A future powered by plants
We’re committed to making agriculture both sustainable and bountiful
"If everything we used came from plants, the world would be sustainable by default”. Unbeknownst to Chris Eiben, this stray thought during an AP Biology class would lead him to founding Perlumi 15 years later. In the interim, the core goal remained the same. It just took Chris a PhD, a postdoc, an entrepreneurial fellowship, and a whole lot of pipette tips to hone the strategy. To make photosynthesis faster and more efficient, the key insight is avoiding the enzyme rubisco, the current slow step.
Ultimately, improved photosynthesis will sustainably supply the food, feed, fiber and materials a bountiful future requires. Today, Perlumi is a team of like minded individuals, sharing in this common mission. The first plants Perlumi will improve are major crop plants, including corn and soybean. After that, we will improve the plants needed for future carbon management.
If you would like to join us on our journey, please reach out.
Our team shares a mission to empower a sustainable world of plenty.
Chris is sowing the seeds for a plentiful future by building deep tech companies solving sustainability challenges. The initial technical insight leading to Perlumi's photosynthesis mission was drawn from Chris's strong science background. Chris earned his Ph.D. in Bioengineering at UC Berkeley, focusing on synthetic metabolism and protein engineering in Jay Keasling's lab. He has published his academic work in peer reviewed journals including Nature Biotechnology, and ACS Synthetic Biology. Chris has also authored several patent applications for technology he has developed. To complement his science background, Chris pursued two years of entrepreneurial training via the prestigious Activate fellowship. Outside of company building, Chris loves music, working out, and offbeat cinema.
Rahman Rahman Pour
Rahman earned a Ph.D. in Chemistry from the Department of Chemistry at the University of Warwick in the UK. During his doctoral studies, his research focused on enzymology and structural biology of bacterial lignin degradation.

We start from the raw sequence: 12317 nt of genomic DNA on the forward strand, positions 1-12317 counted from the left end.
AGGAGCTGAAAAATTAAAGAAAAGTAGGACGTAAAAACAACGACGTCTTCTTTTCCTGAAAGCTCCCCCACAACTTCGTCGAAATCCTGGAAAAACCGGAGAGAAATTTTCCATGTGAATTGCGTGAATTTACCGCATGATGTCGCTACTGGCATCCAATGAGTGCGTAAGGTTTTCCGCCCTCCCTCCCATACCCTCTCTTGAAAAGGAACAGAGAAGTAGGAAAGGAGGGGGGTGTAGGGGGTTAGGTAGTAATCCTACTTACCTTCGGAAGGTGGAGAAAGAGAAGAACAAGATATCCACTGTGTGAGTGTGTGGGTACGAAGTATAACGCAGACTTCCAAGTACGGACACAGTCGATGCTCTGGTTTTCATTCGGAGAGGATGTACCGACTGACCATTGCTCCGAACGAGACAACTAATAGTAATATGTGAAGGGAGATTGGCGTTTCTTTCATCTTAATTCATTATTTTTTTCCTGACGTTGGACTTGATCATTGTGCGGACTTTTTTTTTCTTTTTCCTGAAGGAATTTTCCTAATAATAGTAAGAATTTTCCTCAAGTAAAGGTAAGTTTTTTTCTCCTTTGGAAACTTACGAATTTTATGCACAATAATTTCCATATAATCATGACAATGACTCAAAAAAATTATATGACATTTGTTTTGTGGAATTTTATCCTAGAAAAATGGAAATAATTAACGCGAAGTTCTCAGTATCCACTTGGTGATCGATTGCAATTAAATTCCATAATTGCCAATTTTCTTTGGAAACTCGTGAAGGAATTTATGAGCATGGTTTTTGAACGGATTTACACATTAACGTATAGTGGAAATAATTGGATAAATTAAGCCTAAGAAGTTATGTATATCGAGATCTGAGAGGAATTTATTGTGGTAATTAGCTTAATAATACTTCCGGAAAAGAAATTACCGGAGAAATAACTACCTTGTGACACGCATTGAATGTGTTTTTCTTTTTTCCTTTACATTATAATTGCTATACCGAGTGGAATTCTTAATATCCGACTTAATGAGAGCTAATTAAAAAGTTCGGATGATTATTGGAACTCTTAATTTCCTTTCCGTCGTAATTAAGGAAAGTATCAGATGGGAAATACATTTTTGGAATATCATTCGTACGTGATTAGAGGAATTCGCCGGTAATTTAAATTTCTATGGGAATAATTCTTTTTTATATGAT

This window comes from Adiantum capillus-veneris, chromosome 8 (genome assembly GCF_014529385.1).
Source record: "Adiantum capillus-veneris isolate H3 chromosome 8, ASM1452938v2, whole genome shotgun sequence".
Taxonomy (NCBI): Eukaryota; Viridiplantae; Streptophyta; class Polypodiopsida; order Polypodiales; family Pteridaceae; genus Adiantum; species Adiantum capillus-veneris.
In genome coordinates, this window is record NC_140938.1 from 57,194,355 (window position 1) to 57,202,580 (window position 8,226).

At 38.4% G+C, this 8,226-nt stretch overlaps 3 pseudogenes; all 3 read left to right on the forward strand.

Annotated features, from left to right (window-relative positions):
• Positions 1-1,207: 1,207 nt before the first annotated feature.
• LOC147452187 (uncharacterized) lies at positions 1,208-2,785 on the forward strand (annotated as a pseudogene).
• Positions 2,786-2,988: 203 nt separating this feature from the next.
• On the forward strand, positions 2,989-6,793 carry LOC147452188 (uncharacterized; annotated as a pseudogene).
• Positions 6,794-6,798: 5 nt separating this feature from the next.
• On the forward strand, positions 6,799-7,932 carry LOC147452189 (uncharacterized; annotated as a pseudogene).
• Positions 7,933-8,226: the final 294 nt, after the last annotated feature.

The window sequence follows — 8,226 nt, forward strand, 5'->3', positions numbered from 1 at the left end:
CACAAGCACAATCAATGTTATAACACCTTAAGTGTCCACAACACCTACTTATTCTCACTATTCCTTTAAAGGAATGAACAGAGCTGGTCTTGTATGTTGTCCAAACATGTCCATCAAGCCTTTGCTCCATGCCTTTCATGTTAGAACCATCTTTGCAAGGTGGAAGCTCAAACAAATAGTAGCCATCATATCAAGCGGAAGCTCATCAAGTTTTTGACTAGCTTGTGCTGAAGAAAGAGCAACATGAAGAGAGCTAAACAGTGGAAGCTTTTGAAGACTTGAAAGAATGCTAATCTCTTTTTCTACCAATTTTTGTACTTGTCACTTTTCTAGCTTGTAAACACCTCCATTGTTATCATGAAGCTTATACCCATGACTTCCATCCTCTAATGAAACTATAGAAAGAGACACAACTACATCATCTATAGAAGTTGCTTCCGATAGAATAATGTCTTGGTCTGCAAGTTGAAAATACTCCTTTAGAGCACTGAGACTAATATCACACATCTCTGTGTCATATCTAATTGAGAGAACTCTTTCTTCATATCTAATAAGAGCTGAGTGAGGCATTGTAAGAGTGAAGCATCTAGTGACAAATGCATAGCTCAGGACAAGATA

After completing his Ph.D., Rahman held two postdoctoral positions in protein engineering and synthetic biology in the UK and the USA. During his postdoctoral work, he conducted research on protein engineering and developed tools for heterologous gene expression and genome engineering of non-model organisms.
Before joining Perlumi, Rahman worked as a protein engineer scientist at Illumina. In this role, he utilized protein engineering methods to optimize enzymes involved in Next Generation Sequencing (NGS).
Michael is passionate about doing cool science. He has a background in microbiology and protein engineering. Michael earned a B.S. in microbiology from Penn State and a Ph.D. in microbiology from UW-Madison. He worked on engineering protein transcription factors during a postdoctoral appointment at CalTech, and then worked on biofuels research at the Joint Bioenergy Institute. Prior to joining
Perlumi, he spent several years applying synthetic biology tools to problems in advanced life support technologies in the Bioengineering Branch at the NASA Ames Research Center. Michael was also able to send a microbiology experiment to the International Space Station during
his time at NASA.
Victor attended undergrad at the University of California, Davis - studying molecular biology. After UC Davis, Victor contributed to both Bayer and BASF’s R&D Assisted Breeding programs, enhancing seeds and traits in several unique vegetable and fruit cultivars. His passion for plant biology research continued when collaborating with startups
using plant molecular biology to establish stable plant transformation lines focusing on eliciting plant secondary metabolites for cosmetic and medical uses. Driven by his passion for climate change, sustainability, Victor joined Perlumi’s protein engineering team. When not in the lab, Victor spends his free time outside climbing and backpacking with his Groenendael or perfecting song transitions with
Our advisors fill important roles, rounding out our team with active involvement as our company grows.
Jay Keasling, PhD.
Jay Keasling is a pioneer in engineering microbes and metabolism. During the early 2000s, Jay led a UC Berkeley research team to use engineered yeast to synthetically produce artemisinin, the powerful anti-malarial drug. Researchers at the Keasling Lab are now using the same technology to produce other pharmaceuticals, commodity chemicals, and cellulosic biofuels.
Daphne Preuss, PhD.
Daphne Preuss is an executive leader with over 20 years in agribusiness and plant biotechnology. She has negotiated dozens of alliances with top-tier agriculture and biotechnology companies, bringing multiple products to market. Preuss frequently serves as an advisor and board member for innovative companies that are transforming agriculture’s sustainability, helping their leadership team create win-win partnerships with the largest companies in the industry.